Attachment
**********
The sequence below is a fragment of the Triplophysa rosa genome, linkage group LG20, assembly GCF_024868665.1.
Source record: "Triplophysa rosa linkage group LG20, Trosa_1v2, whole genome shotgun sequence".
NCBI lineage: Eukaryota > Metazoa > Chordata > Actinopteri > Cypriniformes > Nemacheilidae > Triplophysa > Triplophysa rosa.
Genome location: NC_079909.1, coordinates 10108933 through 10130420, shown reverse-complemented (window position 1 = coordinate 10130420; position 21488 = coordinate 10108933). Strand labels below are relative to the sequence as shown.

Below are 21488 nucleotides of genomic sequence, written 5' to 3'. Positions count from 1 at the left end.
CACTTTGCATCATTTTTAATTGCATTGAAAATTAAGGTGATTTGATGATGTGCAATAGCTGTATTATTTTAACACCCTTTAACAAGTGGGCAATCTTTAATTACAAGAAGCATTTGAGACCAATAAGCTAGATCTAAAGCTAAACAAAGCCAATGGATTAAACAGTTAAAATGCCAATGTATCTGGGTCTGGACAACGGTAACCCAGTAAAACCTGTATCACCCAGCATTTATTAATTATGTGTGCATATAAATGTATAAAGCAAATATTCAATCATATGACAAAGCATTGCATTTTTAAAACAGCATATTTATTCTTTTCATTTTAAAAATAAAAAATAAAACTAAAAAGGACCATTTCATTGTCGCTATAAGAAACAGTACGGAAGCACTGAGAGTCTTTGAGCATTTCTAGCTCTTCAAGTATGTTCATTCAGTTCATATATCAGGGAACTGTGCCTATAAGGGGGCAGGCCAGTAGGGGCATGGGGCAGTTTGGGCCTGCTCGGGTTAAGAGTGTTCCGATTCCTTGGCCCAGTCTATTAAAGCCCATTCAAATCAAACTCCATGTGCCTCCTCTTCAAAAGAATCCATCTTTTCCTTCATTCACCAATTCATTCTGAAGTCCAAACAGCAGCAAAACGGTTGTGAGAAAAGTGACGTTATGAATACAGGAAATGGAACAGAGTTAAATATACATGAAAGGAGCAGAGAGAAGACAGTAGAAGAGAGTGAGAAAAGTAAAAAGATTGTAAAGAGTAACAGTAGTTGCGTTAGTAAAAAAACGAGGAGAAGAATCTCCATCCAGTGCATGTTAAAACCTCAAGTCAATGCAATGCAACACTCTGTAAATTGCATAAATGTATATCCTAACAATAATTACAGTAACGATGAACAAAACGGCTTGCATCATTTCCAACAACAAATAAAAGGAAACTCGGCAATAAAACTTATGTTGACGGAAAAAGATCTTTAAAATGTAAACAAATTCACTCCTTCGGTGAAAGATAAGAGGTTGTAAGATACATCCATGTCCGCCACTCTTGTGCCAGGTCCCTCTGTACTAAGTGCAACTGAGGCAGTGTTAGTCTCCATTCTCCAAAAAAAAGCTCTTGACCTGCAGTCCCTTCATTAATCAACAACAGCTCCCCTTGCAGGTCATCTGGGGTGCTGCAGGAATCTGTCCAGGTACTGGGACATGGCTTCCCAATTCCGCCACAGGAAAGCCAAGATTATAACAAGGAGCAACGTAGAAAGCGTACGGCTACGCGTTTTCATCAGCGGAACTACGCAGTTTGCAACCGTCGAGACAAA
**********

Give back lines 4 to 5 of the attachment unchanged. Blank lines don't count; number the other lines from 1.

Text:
Genome location: NC_079909.1, coordinates 10108933 through 10130420, shown reverse-complemented (window position 1 = coordinate 10130420; position 21488 = coordinate 10108933). Strand labels below are relative to the sequence as shown.

Below are 21488 nucleotides of genomic sequence, written 5' to 3'. Positions count from 1 at the left end.